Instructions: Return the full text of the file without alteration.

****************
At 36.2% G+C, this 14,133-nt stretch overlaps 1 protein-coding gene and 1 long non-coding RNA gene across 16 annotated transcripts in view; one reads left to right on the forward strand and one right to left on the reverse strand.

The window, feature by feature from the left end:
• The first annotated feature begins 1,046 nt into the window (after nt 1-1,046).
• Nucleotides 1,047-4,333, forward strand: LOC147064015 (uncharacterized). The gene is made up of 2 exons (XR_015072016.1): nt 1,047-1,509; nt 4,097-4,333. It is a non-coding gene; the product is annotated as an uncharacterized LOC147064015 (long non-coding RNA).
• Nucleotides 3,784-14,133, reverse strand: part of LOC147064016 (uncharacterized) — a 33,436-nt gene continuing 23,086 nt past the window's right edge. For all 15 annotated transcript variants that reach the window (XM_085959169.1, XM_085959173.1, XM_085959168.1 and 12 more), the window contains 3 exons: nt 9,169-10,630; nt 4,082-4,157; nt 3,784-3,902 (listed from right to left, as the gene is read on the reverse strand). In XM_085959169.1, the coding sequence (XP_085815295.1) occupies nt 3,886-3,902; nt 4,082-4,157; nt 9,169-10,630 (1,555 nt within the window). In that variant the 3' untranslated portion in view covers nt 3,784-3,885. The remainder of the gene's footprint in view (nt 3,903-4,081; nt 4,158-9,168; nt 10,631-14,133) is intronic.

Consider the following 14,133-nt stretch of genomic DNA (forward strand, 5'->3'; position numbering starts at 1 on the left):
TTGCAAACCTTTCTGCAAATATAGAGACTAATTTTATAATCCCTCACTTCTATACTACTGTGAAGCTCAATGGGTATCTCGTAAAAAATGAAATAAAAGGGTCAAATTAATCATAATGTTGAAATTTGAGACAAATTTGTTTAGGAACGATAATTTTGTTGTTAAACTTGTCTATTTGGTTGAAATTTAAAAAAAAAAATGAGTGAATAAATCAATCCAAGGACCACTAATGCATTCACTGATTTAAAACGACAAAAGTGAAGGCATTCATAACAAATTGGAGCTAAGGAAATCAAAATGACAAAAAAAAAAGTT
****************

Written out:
At 36.2% G+C, this 14,133-nt stretch overlaps 1 protein-coding gene and 1 long non-coding RNA gene across 16 annotated transcripts in view; one reads left to right on the forward strand and one right to left on the reverse strand.

The window, feature by feature from the left end:
• The first annotated feature begins 1,046 nt into the window (after nt 1-1,046).
• Nucleotides 1,047-4,333, forward strand: LOC147064015 (uncharacterized). The gene is made up of 2 exons (XR_015072016.1): nt 1,047-1,509; nt 4,097-4,333. It is a non-coding gene; the product is annotated as an uncharacterized LOC147064015 (long non-coding RNA).
• Nucleotides 3,784-14,133, reverse strand: part of LOC147064016 (uncharacterized) — a 33,436-nt gene continuing 23,086 nt past the window's right edge. For all 15 annotated transcript variants that reach the window (XM_085959169.1, XM_085959173.1, XM_085959168.1 and 12 more), the window contains 3 exons: nt 9,169-10,630; nt 4,082-4,157; nt 3,784-3,902 (listed from right to left, as the gene is read on the reverse strand). In XM_085959169.1, the coding sequence (XP_085815295.1) occupies nt 3,886-3,902; nt 4,082-4,157; nt 9,169-10,630 (1,555 nt within the window). In that variant the 3' untranslated portion in view covers nt 3,784-3,885. The remainder of the gene's footprint in view (nt 3,903-4,081; nt 4,158-9,168; nt 10,631-14,133) is intronic.

Consider the following 14,133-nt stretch of genomic DNA (forward strand, 5'->3'; position numbering starts at 1 on the left):
TTGCAAACCTTTCTGCAAATATAGAGACTAATTTTATAATCCCTCACTTCTATACTACTGTGAAGCTCAATGGGTATCTCGTAAAAAATGAAATAAAAGGGTCAAATTAATCATAATGTTGAAATTTGAGACAAATTTGTTTAGGAACGATAATTTTGTTGTTAAACTTGTCTATTTGGTTGAAATTTAAAAAAAAAAATGAGTGAATAAATCAATCCAAGGACCACTAATGCATTCACTGATTTAAAACGACAAAAGTGAAGGCATTCATAACAAATTGGAGCTAAGGAAATCAAAATGACAAAAAAAAAAGTT